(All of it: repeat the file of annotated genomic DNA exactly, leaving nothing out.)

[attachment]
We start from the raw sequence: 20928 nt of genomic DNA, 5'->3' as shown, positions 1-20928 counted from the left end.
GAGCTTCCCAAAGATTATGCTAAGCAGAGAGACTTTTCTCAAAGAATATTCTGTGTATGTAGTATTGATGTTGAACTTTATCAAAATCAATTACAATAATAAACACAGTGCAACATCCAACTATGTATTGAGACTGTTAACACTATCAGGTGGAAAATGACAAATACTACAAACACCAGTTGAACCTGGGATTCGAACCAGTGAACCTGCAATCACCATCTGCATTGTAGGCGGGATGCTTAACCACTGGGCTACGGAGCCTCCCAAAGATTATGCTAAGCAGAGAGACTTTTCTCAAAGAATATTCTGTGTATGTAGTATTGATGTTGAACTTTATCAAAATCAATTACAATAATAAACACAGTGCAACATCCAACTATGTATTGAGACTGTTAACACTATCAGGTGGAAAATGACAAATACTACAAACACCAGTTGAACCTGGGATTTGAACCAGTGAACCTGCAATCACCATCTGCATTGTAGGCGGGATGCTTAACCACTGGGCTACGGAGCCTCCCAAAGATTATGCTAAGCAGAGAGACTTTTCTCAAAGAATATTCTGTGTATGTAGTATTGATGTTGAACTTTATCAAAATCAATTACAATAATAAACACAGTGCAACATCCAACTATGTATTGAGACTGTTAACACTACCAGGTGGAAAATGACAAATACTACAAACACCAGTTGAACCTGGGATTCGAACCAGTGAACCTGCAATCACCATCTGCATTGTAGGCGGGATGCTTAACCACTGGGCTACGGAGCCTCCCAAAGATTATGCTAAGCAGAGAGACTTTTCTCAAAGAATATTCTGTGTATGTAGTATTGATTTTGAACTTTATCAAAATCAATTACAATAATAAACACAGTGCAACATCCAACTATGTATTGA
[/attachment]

We start from the raw sequence: 20928 nt of genomic DNA, 5'->3' as shown, positions 1-20928 counted from the left end.
GAGCTTCCCAAAGATTATGCTAAGCAGAGAGACTTTTCTCAAAGAATATTCTGTGTATGTAGTATTGATGTTGAACTTTATCAAAATCAATTACAATAATAAACACAGTGCAACATCCAACTATGTATTGAGACTGTTAACACTATCAGGTGGAAAATGACAAATACTACAAACACCAGTTGAACCTGGGATTCGAACCAGTGAACCTGCAATCACCATCTGCATTGTAGGCGGGATGCTTAACCACTGGGCTACGGAGCCTCCCAAAGATTATGCTAAGCAGAGAGACTTTTCTCAAAGAATATTCTGTGTATGTAGTATTGATGTTGAACTTTATCAAAATCAATTACAATAATAAACACAGTGCAACATCCAACTATGTATTGAGACTGTTAACACTATCAGGTGGAAAATGACAAATACTACAAACACCAGTTGAACCTGGGATTTGAACCAGTGAACCTGCAATCACCATCTGCATTGTAGGCGGGATGCTTAACCACTGGGCTACGGAGCCTCCCAAAGATTATGCTAAGCAGAGAGACTTTTCTCAAAGAATATTCTGTGTATGTAGTATTGATGTTGAACTTTATCAAAATCAATTACAATAATAAACACAGTGCAACATCCAACTATGTATTGAGACTGTTAACACTACCAGGTGGAAAATGACAAATACTACAAACACCAGTTGAACCTGGGATTCGAACCAGTGAACCTGCAATCACCATCTGCATTGTAGGCGGGATGCTTAACCACTGGGCTACGGAGCCTCCCAAAGATTATGCTAAGCAGAGAGACTTTTCTCAAAGAATATTCTGTGTATGTAGTATTGATTTTGAACTTTATCAAAATCAATTACAATAATAAACACAGTGCAACATCCAACTATGTATTGA